“You cut yourself off from all sorts of experiences because you tell yourself you are “not that sort of person”.’

‘But, I’m not.’

‘How do you know? You’ve done nothing, been nowhere. How do you have the faintest idea what kind of person you are?”

“I cried, because my life suddenly seemed so much darker and more complicated than I could ever have imagined, and I wished I could go back,”

“I liked the breath of foreign air, the close-up glimpses of lives far removed from my own. I liked to hear the accents and work out where their owners came from, to study the clothes of people”

“I am not usually good with strangers, but desperation made me fearless”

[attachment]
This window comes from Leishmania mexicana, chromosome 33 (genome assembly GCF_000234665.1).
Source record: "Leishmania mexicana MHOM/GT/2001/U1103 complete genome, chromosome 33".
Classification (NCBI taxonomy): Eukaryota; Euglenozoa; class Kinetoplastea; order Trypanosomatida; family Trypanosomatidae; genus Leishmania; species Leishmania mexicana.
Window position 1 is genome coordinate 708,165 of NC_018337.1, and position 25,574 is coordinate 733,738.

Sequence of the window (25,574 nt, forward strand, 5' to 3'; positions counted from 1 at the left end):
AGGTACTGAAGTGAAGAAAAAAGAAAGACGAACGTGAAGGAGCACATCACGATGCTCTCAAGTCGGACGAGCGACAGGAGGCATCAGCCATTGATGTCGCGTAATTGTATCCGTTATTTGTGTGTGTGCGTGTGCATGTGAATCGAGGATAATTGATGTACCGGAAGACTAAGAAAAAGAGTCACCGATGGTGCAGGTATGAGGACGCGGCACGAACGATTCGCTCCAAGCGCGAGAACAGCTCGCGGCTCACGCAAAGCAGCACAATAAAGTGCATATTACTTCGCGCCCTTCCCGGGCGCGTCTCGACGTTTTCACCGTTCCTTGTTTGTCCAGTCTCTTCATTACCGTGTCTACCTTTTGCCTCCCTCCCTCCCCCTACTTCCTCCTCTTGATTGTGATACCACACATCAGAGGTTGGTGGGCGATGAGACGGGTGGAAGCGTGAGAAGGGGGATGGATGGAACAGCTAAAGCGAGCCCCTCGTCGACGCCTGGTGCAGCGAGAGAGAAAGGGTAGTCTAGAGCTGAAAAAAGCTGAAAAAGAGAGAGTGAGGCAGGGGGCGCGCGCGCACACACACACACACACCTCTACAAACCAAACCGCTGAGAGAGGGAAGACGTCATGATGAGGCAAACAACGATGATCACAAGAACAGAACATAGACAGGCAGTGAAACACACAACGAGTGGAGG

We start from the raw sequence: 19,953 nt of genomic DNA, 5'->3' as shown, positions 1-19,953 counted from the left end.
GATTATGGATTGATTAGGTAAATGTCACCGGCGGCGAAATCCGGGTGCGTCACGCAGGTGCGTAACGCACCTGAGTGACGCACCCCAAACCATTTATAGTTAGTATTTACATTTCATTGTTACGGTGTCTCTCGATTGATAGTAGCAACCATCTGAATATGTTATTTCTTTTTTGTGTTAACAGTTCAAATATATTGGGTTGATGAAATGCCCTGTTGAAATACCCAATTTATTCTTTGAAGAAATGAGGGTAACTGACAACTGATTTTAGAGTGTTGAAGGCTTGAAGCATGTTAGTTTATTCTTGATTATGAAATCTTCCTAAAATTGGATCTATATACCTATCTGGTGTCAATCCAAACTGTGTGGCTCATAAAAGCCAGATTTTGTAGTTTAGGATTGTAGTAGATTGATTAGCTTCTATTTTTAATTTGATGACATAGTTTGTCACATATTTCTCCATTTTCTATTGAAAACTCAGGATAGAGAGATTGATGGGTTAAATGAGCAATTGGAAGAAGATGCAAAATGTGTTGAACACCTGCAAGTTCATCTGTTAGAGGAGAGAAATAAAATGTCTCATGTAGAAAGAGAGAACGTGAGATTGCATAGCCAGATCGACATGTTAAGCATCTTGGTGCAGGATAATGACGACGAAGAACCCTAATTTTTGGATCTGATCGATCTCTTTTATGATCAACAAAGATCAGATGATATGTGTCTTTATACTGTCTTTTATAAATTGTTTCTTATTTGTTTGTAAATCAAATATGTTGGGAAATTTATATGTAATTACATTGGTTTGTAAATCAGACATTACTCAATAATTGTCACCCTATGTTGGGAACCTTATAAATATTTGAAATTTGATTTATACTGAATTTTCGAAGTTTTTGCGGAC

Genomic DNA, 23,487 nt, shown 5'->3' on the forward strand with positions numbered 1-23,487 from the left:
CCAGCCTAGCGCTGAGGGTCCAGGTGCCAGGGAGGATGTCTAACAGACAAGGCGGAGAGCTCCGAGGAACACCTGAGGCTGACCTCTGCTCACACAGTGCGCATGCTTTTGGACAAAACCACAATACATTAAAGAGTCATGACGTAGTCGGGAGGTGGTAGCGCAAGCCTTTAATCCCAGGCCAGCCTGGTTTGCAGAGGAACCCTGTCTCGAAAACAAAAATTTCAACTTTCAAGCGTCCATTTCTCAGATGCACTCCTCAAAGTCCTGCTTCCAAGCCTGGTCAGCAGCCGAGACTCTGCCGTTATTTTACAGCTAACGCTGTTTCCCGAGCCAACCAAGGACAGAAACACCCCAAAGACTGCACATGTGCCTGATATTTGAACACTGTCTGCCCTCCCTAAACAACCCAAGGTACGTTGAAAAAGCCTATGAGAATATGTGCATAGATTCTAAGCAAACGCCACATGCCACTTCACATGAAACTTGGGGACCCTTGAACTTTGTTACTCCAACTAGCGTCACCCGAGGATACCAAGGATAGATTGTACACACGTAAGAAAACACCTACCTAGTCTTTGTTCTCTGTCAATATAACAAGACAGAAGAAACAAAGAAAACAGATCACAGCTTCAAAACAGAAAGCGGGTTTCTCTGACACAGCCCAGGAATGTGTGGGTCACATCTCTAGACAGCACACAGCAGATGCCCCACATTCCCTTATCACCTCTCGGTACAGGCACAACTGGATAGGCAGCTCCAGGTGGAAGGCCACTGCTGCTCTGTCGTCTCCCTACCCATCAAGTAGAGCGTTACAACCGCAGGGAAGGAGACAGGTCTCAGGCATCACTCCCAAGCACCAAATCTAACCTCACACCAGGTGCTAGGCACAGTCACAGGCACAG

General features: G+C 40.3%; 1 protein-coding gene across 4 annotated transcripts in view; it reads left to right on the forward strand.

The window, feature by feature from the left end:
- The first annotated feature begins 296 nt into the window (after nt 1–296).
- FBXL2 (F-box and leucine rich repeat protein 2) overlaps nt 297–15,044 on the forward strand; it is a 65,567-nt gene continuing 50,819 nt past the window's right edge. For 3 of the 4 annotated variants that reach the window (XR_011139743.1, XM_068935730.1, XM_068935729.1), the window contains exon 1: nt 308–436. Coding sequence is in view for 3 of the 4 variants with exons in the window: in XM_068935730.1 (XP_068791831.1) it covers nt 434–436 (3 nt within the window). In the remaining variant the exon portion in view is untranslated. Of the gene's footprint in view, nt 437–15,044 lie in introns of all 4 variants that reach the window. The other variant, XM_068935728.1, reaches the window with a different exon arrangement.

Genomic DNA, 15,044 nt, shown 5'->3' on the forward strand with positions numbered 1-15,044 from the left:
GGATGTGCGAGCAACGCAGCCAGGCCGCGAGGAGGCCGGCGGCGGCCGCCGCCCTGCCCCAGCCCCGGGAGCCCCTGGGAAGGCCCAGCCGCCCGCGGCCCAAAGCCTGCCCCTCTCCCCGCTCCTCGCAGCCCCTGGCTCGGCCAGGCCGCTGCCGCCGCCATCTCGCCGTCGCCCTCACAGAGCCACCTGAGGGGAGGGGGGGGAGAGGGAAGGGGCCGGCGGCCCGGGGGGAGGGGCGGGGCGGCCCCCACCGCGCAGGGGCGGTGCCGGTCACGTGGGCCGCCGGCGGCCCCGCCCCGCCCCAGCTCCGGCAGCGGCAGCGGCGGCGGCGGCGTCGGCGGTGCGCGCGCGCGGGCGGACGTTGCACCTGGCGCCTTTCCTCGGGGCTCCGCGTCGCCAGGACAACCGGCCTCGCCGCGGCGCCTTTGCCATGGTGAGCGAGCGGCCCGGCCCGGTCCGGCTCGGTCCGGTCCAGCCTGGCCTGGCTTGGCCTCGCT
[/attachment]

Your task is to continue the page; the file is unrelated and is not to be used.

“You only get one life. It’s actually your duty to live it as fully as possible.”

“What if I don’t want to do much else other than read a book?”

“I worked out what would make me happy, and I worked out what I wanted to do, and I trained myself to do the job that would make those two things happen.”

“I will never, ever regret the things I’ve done. Because most days, if you’re stuck in one of these, all you have are the places in your memory that you can go to.”

“Some mistakes … just have greater consequences than others. But you don’t have to let that night be the thing that defines you.”

“Sometimes, Clark, you are pretty much the only thing that makes me want to get up in the morning.”

“But it is a bit mad, thinking about loving someone who can’t … you know, love you back”

“I didn’t feel desolate, or overwhelmed, or any of the things you should feel when you split apart a love of several years. I felt quite calm, and a bit sad and perhaps a little guilty – both at my part in the split, and the fact that I didn’t feel the things I probably should.”